US 8085899 B2 Abstract A treatment planning method and system for optimizing a treatment plan used to irradiate a treatment volume including a target volume, such as a tumor, is disclosed. According to the method, two dose calculation algorithms are used to develop the optimized treatment plan. A first dose calculation algorithm is used to obtain substantially complete dose calculations and a second, incremental, dose calculation algorithm is used to make more limited calculations. The incremental calculations may be performed, for example, with less precision, less accuracy or less scope (e.g., focused on a specific subvolume within the treatment volume) in order to reduce the time required to achieve an optimized plan. Each of the dose calculation algorithms may be iterated a plurality of times, and different cutoff criteria can be used to limit the number of iterations in a given pass. A treatment planning system of the invention uses software for implementing the complete and incremental dose calculation algorithms. The method and system are especially useful for IMRT and arc therapy where treatment plan optimization is particularly challenging.
Claims(20) 1. A method of optimizing a treatment plan for irradiating a treatment volume within a patient from a plurality of angles, comprising:
(a) making with a computing system a substantially complete dose calculation using a first dose calculation algorithm, and
(b) thereafter, making with the computing system at least one incremental dose calculation using a second dose calculation algorithm that is different from said first dose calculation algorithm.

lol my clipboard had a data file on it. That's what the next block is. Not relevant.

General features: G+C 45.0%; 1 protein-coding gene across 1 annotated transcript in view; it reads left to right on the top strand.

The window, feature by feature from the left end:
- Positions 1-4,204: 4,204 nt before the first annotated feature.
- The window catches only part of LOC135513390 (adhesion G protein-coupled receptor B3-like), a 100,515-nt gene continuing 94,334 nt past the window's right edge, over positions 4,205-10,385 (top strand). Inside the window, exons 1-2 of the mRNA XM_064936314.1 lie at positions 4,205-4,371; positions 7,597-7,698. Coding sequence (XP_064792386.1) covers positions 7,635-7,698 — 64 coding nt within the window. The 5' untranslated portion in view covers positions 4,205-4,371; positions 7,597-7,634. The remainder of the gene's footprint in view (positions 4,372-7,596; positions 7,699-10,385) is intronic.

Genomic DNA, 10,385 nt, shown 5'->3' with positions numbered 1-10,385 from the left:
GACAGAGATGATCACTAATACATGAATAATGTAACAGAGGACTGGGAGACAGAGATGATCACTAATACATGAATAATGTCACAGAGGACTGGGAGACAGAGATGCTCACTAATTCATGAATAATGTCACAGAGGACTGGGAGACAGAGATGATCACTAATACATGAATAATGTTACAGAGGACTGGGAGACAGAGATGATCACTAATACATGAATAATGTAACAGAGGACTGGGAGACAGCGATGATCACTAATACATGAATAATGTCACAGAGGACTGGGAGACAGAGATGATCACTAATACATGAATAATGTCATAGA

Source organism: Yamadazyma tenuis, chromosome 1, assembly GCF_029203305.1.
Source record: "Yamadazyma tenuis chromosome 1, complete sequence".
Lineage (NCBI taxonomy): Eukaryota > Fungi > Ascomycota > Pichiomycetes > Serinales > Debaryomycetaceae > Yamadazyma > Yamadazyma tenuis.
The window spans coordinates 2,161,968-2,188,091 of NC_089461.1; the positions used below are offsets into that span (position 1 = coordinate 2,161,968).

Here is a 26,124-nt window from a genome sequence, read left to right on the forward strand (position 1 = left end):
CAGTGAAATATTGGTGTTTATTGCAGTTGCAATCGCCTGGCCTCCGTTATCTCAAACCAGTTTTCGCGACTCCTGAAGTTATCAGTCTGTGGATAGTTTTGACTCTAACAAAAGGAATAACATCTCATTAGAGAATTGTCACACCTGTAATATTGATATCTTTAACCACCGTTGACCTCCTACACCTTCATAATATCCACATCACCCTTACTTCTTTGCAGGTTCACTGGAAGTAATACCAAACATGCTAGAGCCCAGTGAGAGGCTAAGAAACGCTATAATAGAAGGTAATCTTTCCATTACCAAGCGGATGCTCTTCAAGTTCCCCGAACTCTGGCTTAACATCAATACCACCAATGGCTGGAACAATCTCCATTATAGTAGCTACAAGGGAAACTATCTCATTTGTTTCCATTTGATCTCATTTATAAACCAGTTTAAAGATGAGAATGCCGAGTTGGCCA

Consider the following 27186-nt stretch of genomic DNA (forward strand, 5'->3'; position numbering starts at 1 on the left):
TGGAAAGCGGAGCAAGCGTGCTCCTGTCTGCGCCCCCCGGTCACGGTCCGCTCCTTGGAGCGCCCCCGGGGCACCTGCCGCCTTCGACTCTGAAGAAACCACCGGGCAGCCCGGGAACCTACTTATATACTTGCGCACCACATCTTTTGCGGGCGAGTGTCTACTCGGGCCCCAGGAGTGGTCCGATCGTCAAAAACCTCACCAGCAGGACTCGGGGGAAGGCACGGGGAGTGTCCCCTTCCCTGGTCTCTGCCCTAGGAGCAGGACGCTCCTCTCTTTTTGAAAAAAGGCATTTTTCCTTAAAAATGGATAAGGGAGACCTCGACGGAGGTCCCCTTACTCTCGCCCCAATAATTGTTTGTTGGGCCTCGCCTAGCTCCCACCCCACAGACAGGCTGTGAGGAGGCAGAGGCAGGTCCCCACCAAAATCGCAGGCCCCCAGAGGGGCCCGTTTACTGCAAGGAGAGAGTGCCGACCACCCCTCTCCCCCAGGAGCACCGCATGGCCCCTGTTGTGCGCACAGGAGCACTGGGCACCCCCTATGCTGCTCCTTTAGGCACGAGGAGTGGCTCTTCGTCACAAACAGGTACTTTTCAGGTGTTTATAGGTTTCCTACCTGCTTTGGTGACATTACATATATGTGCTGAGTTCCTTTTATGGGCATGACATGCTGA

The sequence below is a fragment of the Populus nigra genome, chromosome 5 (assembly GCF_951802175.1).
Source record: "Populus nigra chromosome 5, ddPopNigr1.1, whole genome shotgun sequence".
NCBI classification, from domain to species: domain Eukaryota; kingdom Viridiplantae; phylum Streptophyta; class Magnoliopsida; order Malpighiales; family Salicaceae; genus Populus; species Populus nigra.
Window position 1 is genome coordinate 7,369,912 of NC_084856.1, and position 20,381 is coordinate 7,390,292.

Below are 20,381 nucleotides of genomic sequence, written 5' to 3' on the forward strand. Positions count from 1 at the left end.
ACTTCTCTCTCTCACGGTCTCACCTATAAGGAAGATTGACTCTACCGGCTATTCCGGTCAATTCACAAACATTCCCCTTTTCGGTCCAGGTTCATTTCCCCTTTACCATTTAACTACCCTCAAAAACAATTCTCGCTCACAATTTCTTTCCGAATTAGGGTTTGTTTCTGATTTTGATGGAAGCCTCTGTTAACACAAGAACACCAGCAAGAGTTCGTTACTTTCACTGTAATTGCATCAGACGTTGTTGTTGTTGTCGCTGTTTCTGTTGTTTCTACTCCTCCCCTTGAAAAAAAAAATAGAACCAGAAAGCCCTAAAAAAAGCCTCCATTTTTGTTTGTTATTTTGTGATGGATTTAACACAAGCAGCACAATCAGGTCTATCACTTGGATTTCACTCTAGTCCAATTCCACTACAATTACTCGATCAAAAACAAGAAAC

2. The method of
(c) making a substantially complete dose calculation after step (b) using a third dose calculation algorithm that is different from said second dose calculation algorithm.
3. The method of
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12. The method of
13. A method of optimizing a treatment plan for irradiating a treatment volume within a patient from a plurality of angles, comprising:
(a) obtaining with a computing system an initial dose calculation,
(b) thereafter, iteratively making with the computing system dose calculations using a first algorithm until a first cut-off criterion is fulfilled, and
(c) thereafter, iteratively making with the computing system dose calculations using a second algorithm until a second cut-off criterion is fulfilled, wherein said first and second cut-off criteria are different, and wherein said first and second dose calculation algorithms are different.
14. The method of
15. The method of
16. A method of optimizing a treatment plan for irradiating a treatment volume within a patient from a plurality of angles, comprising:
(a) obtaining with a computing system an initial dose calculation,
(b) thereafter, iteratively making with the computing system dose calculations using a first algorithm until a first cut-off criterion is fulfilled, and
(c) thereafter, iteratively making with the computing system dose calculations using a second algorithm until a second cut-off criterion is fulfilled, wherein said first and second cut-off criteria are different, wherein said first and second dose calculation algorithms are different,
wherein one of steps (b) or (c) is a stochastic algorithm and the other is a deterministic algorithm.
17. The method of